How about the overall strengths and weaknesses of the movie? Permit me to use a trick I learned during parent/teacher conferences: try to begin the dialogue with a few positives, especially when dealing with a problem child like Hercules. The sound is crisp; from sharp blades slicing through the air, to crunching bones on the battlefield, to Ian McShane’s impeccable Swearengen sass, the sound quality of this movie was quite the treat. The blink-and-you’ll-miss-it/saw-this-all-in-the-preview Erymanthian boar was the most massive realization of the beast I’d ever seen. Before this movie, chasing down a wild pig was arguably one of the lamest labors, but Ratner’s effects team provided some CGI tusks to be feared, and Ratner’s vision of Cerberus is literally nightmarish, haunting Herc’s waking moments. Another treat? Ingrid Bolso Berdal. She is one to watch. Her name is even fun to say. Take a moment to trip it on your tongue. I’ll wait. Ingrid plays the lithe and loyal Atalanta. As Hercules’ only female accomplice, she never misses the mark—as a fighter or an actor. She is fiercer than Katniss, more masculine than Legolas, and she doesn’t run out of ammo like Hawkeye. She is simply the most fun character sporting a bow and arrow in years.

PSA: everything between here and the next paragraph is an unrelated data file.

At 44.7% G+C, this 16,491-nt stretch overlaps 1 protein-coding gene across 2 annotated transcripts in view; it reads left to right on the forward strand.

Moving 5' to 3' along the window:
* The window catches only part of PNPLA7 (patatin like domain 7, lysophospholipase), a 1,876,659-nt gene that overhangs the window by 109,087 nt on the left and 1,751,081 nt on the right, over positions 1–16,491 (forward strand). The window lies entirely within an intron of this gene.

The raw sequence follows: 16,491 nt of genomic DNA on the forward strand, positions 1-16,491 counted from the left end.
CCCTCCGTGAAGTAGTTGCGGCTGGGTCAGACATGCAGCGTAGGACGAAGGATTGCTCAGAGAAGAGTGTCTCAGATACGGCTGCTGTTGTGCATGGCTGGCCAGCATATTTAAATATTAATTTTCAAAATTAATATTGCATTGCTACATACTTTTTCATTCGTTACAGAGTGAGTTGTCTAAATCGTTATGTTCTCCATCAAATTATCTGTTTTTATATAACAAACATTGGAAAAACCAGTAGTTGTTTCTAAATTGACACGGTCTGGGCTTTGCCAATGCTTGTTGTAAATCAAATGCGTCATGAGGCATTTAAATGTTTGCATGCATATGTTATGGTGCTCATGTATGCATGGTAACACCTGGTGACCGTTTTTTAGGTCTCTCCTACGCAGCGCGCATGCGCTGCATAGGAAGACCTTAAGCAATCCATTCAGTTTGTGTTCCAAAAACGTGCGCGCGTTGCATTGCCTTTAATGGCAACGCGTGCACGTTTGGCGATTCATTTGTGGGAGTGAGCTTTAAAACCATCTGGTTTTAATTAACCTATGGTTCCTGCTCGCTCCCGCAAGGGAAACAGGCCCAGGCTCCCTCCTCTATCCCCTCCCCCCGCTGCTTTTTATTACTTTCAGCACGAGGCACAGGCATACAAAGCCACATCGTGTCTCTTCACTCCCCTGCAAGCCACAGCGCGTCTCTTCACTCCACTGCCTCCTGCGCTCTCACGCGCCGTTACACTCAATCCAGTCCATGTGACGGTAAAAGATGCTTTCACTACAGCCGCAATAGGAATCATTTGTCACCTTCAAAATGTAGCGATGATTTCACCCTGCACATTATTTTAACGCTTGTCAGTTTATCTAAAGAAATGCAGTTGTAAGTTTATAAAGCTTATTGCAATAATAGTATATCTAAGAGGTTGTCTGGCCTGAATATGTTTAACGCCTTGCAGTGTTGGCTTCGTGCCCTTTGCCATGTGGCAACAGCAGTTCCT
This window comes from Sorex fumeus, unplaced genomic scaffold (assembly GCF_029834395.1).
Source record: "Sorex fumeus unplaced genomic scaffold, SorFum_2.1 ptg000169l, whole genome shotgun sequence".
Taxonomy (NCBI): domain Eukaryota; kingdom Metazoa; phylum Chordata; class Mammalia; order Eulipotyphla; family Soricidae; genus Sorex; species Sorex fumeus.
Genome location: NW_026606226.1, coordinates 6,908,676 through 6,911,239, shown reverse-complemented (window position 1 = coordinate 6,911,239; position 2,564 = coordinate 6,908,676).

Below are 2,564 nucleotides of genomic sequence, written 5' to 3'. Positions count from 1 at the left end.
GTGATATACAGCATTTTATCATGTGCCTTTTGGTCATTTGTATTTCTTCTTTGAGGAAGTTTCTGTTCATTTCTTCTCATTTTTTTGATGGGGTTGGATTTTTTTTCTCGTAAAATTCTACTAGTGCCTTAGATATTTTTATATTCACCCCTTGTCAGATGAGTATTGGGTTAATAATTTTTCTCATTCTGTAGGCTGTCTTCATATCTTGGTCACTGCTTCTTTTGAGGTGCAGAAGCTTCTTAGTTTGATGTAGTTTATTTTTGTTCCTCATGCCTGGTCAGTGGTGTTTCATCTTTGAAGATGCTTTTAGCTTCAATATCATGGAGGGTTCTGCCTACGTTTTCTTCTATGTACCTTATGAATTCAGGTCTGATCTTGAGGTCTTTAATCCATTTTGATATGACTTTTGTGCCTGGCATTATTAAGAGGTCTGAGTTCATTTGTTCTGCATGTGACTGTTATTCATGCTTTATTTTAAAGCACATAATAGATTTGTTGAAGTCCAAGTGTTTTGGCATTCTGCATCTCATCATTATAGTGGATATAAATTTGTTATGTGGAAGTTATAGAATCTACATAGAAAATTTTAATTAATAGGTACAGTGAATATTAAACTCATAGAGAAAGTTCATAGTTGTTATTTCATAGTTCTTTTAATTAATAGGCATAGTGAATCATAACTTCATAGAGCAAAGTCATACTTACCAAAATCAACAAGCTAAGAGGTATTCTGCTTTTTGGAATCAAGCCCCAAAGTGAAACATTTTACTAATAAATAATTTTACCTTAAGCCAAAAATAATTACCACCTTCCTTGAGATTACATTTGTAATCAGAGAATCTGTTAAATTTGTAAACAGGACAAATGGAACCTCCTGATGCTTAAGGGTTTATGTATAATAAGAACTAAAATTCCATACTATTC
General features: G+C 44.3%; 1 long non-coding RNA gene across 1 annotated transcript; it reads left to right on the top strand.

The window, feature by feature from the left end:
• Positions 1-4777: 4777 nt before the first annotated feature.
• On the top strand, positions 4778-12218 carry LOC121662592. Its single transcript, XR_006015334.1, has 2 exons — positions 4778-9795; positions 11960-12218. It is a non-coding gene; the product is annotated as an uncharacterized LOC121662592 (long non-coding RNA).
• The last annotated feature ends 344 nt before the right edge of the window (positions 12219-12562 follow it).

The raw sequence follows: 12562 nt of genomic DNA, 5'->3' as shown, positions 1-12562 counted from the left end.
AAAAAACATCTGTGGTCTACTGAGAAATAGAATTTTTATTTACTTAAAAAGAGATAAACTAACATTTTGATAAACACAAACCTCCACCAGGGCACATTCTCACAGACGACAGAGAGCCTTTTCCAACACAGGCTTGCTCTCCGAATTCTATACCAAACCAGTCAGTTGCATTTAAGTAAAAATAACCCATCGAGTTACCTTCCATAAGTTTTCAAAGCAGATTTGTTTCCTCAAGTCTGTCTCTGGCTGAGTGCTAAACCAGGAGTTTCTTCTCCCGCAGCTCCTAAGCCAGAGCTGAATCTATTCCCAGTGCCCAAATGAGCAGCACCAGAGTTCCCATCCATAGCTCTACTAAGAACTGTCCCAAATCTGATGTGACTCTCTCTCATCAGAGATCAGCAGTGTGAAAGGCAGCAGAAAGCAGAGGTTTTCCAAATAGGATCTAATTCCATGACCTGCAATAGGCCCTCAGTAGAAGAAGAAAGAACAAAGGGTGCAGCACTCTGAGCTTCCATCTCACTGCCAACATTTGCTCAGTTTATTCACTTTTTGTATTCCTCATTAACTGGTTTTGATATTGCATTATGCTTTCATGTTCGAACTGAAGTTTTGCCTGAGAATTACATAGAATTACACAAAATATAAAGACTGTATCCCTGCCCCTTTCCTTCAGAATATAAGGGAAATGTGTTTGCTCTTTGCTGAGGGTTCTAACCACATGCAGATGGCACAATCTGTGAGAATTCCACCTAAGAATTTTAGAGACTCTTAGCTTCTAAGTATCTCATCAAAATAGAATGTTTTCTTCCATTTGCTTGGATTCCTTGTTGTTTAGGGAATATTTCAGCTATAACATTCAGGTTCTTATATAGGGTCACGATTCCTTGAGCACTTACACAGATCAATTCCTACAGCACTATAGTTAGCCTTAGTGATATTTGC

There are splashes of intended and effective humor, from a clear nod to Road House to an implication that anyone who does a little “puff, puff, pass” can prophesy. Of the two writers, Ryan Condal’s short list doesn’t have anything notable, and Evan Spiliotopoulos’ writing credits are largely comprised of sequels or spinoffs to Snow White, The Little Mermaid, Cinderella, Winnie the Pooh, and Tarzan. The laughs were welcome, unexpected, and well delivered. PG-13 movies are supposedly allowed one F-bomb. Burning through this one-shot allowance has been most laughable in Be Cool (also starring Dwayne Johnson), X-Men: First Class, and now Hercules, when our protagonist expresses his profound disdain for centaurs.